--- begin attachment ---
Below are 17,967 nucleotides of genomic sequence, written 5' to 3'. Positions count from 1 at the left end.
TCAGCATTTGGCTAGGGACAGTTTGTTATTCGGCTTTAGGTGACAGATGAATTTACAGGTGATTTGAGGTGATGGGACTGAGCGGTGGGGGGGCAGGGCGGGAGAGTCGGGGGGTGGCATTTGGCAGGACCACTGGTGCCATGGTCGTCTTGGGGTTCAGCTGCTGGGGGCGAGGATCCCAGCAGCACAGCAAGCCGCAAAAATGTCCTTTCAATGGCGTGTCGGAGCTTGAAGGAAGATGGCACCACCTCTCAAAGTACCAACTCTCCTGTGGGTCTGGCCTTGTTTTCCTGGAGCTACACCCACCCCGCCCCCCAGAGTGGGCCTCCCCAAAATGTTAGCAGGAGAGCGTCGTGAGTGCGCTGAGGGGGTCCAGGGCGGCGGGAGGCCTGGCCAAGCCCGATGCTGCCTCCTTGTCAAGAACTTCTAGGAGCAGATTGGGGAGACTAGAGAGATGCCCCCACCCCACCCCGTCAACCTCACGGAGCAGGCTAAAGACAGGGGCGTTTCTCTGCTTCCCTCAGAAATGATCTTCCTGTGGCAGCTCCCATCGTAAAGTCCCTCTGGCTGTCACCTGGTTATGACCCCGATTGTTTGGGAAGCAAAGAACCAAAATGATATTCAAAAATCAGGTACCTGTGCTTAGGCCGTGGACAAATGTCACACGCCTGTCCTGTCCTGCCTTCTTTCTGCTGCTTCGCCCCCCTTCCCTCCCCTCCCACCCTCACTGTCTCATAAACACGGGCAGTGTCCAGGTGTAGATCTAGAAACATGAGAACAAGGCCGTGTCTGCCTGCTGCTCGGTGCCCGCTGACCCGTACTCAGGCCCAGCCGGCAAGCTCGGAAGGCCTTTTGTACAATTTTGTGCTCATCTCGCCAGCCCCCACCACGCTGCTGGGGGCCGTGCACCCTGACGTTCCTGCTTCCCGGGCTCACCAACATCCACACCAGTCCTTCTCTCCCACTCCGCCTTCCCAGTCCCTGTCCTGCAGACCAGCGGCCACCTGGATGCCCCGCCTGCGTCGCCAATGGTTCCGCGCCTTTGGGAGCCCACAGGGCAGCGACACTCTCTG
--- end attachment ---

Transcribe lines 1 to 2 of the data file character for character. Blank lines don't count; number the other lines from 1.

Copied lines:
Below are 17,967 nucleotides of genomic sequence, written 5' to 3'. Positions count from 1 at the left end.
TCAGCATTTGGCTAGGGACAGTTTGTTATTCGGCTTTAGGTGACAGATGAATTTACAGGTGATTTGAGGTGATGGGACTGAGCGGTGGGGGGGCAGGGCGGGAGAGTCGGGGGGTGGCATTTGGCAGGACCACTGGTGCCATGGTCGTCTTGGGGTTCAGCTGCTGGGGGCGAGGATCCCAGCAGCACAGCAAGCCGCAAAAATGTCCTTTCAATGGCGTGTCGGAGCTTGAAGGAAGATGGCACCACCTCTCAAAGTACCAACTCTCCTGTGGGTCTGGCCTTGTTTTCCTGGAGCTACACCCACCCCGCCCCCCAGAGTGGGCCTCCCCAAAATGTTAGCAGGAGAGCGTCGTGAGTGCGCTGAGGGGGTCCAGGGCGGCGGGAGGCCTGGCCAAGCCCGATGCTGCCTCCTTGTCAAGAACTTCTAGGAGCAGATTGGGGAGACTAGAGAGATGCCCCCACCCCACCCCGTCAACCTCACGGAGCAGGCTAAAGACAGGGGCGTTTCTCTGCTTCCCTCAGAAATGATCTTCCTGTGGCAGCTCCCATCGTAAAGTCCCTCTGGCTGTCACCTGGTTATGACCCCGATTGTTTGGGAAGCAAAGAACCAAAATGATATTCAAAAATCAGGTACCTGTGCTTAGGCCGTGGACAAATGTCACACGCCTGTCCTGTCCTGCCTTCTTTCTGCTGCTTCGCCCCCCTTCCCTCCCCTCCCACCCTCACTGTCTCATAAACACGGGCAGTGTCCAGGTGTAGATCTAGAAACATGAGAACAAGGCCGTGTCTGCCTGCTGCTCGGTGCCCGCTGACCCGTACTCAGGCCCAGCCGGCAAGCTCGGAAGGCCTTTTGTACAATTTTGTGCTCATCTCGCCAGCCCCCACCACGCTGCTGGGGGCCGTGCACCCTGACGTTCCTGCTTCCCGGGCTCACCAACATCCACACCAGTCCTTCTCTCCCACTCCGCCTTCCCAGTCCCTGTCCTGCAGACCAGCGGCCACCTGGATGCCCCGCCTGCGTCGCCAATGGTTCCGCGCCTTTGGGAGCCCACAGGGCAGCGACACTCTCTG